By Dr. Christine Laramée, Chief Medical Officer, UnitedHealthcare North/Central Florida
You don’t have to be sick to visit your primary care physician. Being proactive and working with your doctor to create a preventive care plan can help you live a healthier life and maybe even reduce your health care costs. Preventive care plans simply start with routine checkups and screenings. In fact, many health plans pay for most or all of these types of preventive care services.
It might seem counterintuitive to see a doctor when you are healthy, but that is the best time to generate a baseline of your overall health. If checkups tend to settle at the bottom of your to-do list, here’s a four-step plan to help make preventive care a priority:
1. Make the call now. There’s no reason to wait. Call your primary care doctor to make an appointment. By being proactive in making a doctor’s appointment, you can make sure health issues won’t sneak up on you.
2. Gather information before your visit. You might wonder: Do I need a mammogram? A colorectal cancer screening? A pap test? To help prepare for a conversation with your doctor, take a moment to research what is typically recommended for people your age and gender. This is also a good time to gather information your doctor may need to know about you such as past treatments, immunizations, previous screenings and test results, what medications you take and your family health history.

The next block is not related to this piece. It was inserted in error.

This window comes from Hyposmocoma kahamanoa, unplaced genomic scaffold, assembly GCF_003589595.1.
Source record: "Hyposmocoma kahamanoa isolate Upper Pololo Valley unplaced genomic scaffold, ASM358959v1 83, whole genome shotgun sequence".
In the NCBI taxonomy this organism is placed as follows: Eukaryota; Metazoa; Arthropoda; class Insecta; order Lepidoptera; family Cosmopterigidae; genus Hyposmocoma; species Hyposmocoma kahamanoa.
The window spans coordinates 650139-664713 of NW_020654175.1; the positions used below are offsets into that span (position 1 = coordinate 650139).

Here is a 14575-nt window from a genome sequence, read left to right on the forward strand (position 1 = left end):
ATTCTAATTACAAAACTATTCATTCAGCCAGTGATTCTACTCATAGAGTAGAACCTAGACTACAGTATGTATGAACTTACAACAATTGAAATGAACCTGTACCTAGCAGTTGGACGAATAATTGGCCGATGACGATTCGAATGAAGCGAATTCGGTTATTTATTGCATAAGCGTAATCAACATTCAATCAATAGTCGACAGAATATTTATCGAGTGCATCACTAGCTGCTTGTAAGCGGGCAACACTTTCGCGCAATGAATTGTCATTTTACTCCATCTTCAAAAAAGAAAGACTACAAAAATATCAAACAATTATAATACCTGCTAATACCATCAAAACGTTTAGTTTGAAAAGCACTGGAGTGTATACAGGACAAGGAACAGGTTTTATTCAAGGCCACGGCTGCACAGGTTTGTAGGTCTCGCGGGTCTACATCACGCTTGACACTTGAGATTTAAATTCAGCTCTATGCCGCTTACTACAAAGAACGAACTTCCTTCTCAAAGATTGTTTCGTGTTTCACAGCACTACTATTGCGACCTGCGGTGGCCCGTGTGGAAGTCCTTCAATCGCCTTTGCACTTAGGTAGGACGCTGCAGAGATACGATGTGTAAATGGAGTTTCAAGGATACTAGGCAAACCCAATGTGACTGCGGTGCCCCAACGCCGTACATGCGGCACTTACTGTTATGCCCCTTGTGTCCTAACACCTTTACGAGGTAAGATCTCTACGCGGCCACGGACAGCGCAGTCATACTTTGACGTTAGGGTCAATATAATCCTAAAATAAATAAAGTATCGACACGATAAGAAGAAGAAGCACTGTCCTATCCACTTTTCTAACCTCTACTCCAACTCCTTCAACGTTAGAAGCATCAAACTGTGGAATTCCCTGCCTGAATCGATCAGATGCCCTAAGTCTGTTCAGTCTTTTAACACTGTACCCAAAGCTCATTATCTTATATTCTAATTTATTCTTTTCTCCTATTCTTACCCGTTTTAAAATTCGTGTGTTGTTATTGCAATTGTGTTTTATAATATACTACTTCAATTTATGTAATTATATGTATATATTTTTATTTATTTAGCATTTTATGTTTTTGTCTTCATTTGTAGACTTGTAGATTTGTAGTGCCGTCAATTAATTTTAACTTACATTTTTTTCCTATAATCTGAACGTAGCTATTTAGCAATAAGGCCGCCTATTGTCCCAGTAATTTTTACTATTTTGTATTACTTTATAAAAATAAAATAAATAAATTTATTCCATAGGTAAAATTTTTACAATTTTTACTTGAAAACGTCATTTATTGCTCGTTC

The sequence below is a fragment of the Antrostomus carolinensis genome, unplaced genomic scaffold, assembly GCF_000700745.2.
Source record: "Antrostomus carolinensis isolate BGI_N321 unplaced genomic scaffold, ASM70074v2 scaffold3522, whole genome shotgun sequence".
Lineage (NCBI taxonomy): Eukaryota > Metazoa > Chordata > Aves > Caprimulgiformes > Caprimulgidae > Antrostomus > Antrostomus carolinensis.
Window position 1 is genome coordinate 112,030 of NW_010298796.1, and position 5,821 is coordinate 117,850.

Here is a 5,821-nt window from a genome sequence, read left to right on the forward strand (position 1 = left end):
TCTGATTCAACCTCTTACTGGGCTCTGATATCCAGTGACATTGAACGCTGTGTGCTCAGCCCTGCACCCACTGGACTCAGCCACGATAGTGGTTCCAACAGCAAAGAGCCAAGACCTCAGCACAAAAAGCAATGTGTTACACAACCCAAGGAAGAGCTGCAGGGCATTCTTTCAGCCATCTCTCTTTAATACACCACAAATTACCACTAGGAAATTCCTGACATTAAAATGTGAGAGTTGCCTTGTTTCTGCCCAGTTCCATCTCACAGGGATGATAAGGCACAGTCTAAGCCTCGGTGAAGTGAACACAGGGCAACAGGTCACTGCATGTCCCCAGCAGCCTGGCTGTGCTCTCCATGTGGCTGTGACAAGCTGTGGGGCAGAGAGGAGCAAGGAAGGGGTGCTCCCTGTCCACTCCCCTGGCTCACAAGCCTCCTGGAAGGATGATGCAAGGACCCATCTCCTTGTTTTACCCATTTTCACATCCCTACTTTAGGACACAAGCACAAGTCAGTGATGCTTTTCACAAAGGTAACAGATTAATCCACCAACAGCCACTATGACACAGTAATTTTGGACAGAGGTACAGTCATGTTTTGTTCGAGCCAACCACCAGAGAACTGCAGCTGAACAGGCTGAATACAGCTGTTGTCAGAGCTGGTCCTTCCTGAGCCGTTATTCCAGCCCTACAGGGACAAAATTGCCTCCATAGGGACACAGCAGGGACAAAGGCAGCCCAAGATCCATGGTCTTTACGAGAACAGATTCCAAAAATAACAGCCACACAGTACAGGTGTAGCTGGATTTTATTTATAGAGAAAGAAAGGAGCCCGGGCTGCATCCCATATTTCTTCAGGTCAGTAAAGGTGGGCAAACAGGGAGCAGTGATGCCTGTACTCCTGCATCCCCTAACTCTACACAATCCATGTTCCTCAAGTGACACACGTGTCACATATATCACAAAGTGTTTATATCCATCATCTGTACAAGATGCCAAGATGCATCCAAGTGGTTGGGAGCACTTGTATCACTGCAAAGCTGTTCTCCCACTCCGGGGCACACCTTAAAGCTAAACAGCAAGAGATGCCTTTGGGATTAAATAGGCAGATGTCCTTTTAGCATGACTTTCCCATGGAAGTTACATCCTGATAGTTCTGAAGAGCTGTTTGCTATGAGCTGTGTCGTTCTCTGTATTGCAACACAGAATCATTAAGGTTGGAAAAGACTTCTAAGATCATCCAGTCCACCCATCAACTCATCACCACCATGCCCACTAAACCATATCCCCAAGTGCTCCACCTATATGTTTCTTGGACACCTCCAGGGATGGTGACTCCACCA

3. Ask and share during your visit. Ask your doctor which screenings and vaccines you might be due to receive. What you need may be based on your unique health history, so it is important to have your personal health record handy. And if you are working on other health resolutions, like losing weight or quitting smoking, ask for help. Your doctor can be a great source of advice.
If your doctor or dentist prescribes a pain reliever, take charge of your health and find out exactly what you are getting by asking your physician about dependency, dosage and alternate treatments that may be as — or more — effective over the long term.
4. Make follow-up appointments before you leave. If you need any follow-up tests or vaccines, schedule them before you leave your doctor’s office. That way, they won’t slip your mind. To avoid multiple trips, ask if tests can be grouped into one visit. Finally, remember to update your health record with any new vaccines or screenings you receive.
Having a proactive preventive care plan can help ensure unwanted illnesses do not sneak up on you and will encourage you to participate in a healthier lifestyle.